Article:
“The next night was passed much after the same fashion. But the fear had begun to die away a little in the hearts of the women, who did not know what had taken place in the studio on the previous night. It burrowed, however, with gathered force in the vitals of Teufelsbuerst. But this night likewise passed in peace; and before it was over, the old woman had taken to speculating in her own mind as to the best way of disposing of the body, seeing it was not at all likely to be troublesome. But when the painter entered his studio in trepidation the next morning, he found that the form of the lovely Lilith was painted out of every picture in the room. This could not be concealed; and Lilith and the servant became aware that the studio was the portion of the house in haunting which the vampire left the rest in peace.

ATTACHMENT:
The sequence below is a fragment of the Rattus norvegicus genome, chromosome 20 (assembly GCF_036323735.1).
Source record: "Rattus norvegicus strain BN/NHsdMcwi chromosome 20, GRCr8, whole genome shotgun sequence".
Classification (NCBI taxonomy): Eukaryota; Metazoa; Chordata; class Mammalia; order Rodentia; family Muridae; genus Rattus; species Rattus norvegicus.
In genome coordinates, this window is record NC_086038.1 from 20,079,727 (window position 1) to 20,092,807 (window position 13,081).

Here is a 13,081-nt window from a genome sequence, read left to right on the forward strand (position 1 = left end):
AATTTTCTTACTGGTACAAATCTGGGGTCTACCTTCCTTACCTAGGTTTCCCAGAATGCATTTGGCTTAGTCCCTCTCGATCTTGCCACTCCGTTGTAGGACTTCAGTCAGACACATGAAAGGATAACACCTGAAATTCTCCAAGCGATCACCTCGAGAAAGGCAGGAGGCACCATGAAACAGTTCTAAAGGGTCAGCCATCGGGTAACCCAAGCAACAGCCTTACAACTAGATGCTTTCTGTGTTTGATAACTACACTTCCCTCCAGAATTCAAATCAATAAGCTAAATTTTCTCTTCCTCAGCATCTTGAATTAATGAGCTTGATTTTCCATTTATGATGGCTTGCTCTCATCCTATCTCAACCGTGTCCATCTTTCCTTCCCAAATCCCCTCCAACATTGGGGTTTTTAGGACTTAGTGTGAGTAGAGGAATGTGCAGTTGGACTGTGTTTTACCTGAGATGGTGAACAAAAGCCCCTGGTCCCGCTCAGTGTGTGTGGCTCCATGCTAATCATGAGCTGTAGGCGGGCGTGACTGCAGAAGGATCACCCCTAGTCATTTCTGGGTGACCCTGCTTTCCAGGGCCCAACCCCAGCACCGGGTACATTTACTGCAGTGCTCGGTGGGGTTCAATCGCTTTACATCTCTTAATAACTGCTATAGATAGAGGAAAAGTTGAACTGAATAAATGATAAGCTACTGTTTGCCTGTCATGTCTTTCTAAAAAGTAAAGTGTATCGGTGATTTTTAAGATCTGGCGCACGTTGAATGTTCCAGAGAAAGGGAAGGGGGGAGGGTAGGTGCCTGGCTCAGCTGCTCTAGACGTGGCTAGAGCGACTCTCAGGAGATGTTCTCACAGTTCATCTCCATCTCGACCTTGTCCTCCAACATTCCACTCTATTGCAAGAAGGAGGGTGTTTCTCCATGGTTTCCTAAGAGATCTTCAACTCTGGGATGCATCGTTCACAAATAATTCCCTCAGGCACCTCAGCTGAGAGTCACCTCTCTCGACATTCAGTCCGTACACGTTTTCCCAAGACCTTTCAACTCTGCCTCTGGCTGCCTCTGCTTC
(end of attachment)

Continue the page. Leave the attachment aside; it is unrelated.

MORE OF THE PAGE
“Karl recounted all the tricks he had played to his friend Heinrich, who begged to be allowed to bear him company the following night. To this Karl consented, thinking it would be considerably more agreeable to have a companion. So they took a couple of bottles of wine and some provisions with them, and before midnight found themselves snug in the studio. They sat very quiet for some time, for they knew that if they were seen, two vampires would not be so terrible as one, and might occasion discovery. But at length Heinrich could bear it no longer. “‘I say, Lottchen, let’s go and look; for your dead body. What has the old beggar done with it?’

“‘I think I know. Stop; let me peep out. All right! Come along.’

“With a lamp in his hand, he led the way to the cellars, and after searching about a little they discovered it.